Mock – my favourite mock engine

When I try to unit test class one of the most important things is to eliminate all dependencies and replace them with proper mocks. Such mocks allow me to fully control inputs that object will access and verify that proper methods have been called.

Recently I’ve written one business logic class that manages SPA (Single Page Application) and uses four different repositories from which it pulls data and presents them as Web API.

Model is implementing an interface (which would make testing of controllers easier) which looks like this:

public interface IModel
{
    Task CreateClient(string clientName);
    Task CreateStrategyForClient(Strategy strategy);
    Task GetClientNames();
    Task GetStrategiesForClient(string clientName);
    Task GetStrawmenForClient(string clientName);
    Task UpdateStrategy(Strategy strategy);
    Task UpdateStrawman(Strawman strawman);
}

Hopefully thanks to clean code principles it’s clear enough what each of those methods is doing. In production code, dependency injection is managed by Autofac resolver, but in tests, I prefer to use my own mock objects. The signature of the constructor for Model class looks like this:

public Model(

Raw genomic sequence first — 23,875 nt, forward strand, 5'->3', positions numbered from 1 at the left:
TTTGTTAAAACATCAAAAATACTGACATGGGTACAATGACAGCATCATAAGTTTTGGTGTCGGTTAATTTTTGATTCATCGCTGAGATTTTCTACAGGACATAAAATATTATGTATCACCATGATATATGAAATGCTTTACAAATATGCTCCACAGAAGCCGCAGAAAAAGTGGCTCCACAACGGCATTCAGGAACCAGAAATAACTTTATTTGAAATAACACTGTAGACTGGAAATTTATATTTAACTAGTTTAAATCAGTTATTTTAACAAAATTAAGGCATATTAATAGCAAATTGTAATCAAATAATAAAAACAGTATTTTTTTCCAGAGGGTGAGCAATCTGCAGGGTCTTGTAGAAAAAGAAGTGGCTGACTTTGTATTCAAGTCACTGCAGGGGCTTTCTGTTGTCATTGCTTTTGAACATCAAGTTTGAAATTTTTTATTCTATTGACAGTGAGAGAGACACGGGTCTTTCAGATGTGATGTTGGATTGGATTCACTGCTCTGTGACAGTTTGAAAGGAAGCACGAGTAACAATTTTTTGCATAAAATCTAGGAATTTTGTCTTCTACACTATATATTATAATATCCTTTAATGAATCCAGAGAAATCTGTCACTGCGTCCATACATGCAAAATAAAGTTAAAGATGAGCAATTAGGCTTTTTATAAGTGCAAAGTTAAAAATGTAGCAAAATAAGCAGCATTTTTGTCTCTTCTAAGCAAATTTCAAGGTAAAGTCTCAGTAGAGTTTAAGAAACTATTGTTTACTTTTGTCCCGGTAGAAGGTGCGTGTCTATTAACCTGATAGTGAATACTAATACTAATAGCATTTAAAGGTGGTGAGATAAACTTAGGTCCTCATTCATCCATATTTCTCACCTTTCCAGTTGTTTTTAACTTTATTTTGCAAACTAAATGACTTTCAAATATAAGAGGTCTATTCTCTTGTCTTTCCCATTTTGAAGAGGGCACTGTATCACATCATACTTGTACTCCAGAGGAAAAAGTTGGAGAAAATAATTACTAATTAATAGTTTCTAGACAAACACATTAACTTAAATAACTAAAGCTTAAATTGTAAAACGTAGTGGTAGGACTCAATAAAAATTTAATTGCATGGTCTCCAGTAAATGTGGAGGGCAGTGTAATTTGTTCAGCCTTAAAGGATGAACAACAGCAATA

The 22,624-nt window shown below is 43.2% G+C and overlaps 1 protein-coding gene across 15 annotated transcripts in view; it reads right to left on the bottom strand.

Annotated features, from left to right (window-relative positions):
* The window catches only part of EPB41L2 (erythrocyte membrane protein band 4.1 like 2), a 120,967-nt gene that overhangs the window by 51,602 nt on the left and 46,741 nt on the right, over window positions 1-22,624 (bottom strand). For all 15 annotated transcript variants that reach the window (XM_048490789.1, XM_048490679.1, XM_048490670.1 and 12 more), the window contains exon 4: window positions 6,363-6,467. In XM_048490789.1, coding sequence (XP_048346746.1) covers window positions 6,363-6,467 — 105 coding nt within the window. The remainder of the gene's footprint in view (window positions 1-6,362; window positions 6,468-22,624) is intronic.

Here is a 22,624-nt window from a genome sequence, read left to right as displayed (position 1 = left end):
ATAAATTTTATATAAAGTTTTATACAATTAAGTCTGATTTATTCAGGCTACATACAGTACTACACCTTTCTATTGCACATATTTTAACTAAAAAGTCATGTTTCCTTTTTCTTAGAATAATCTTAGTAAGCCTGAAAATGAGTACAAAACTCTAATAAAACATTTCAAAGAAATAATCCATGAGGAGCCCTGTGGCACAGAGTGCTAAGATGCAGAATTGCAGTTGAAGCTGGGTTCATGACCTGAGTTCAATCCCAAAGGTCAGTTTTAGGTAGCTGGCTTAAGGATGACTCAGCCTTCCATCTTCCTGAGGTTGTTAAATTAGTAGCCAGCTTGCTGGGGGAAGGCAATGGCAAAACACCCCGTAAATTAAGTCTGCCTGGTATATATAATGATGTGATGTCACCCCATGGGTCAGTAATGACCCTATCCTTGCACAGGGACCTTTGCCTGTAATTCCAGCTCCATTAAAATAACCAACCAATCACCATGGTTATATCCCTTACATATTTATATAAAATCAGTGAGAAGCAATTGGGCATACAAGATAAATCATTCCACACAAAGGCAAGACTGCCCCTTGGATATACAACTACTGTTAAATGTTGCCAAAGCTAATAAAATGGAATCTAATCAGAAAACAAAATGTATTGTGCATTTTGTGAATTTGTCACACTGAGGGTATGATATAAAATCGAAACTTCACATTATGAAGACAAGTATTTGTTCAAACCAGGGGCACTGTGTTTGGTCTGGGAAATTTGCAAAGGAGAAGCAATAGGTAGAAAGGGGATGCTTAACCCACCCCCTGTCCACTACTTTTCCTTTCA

IClientRepository clientRepository,
    IStrategyRepository strategyRepository,
    IStrawmanRepository strawmanRepository,
    IStaticDataService staticDataFetcher)

First setup and test

It’s time to write our test “framework” that will help us perform all the tests. I will start by initializing client mock repository with three clients generated by code. Let’s create private field

private Mock clientRepository;

And add the constructor that will be called before each executed test:

public ModelTests() {
    var clients = Enumerable.Range(1, 3)
                .Select(i => new Client()
                    {
                        Id = Guid.NewGuid(),
                        Name = $"Client_{i}"
                    })
                .ToList();
    this.clientRepository = new Mock();
    this.clientRepository.Setup(cr => cr.GetClientNames())
        .ReturnsAsync(clients.Select(c => c.Name).ToList);
}

We already have done part of clientRepository setup when GetClientNames method will return all three clientNames if called.

Time to write our first actual test

[Fact]
public async Task GetClientNames_ReturnsMockEntries()
{
    // Arrange
    var model = new Model(this.clientRepository.Object, null, null, null);

    // Act
    var result = await model.GetClientNames();

    // Assert
    Assert.NotNull(result);
    Assert.Equal(3, result.Count);
    this.clientRepository.Verify(cr => cr.GetClientNames(), Times.Once);
}
ncrunch
Usage of NCrunch (of which I’ve already written) gives us instant feedback about newly written test pass/fail status.

What is noteworthy here is that our test doesn’t depend on anything that is not in our testing file. It doesn’t matter if actual ClientRepository is remote Web API, SQL Database or just a JSON file on a disk. Using interface and Mock we completely abstracted that away and we can focus on logic in a just single class.

Second test – a bit more complex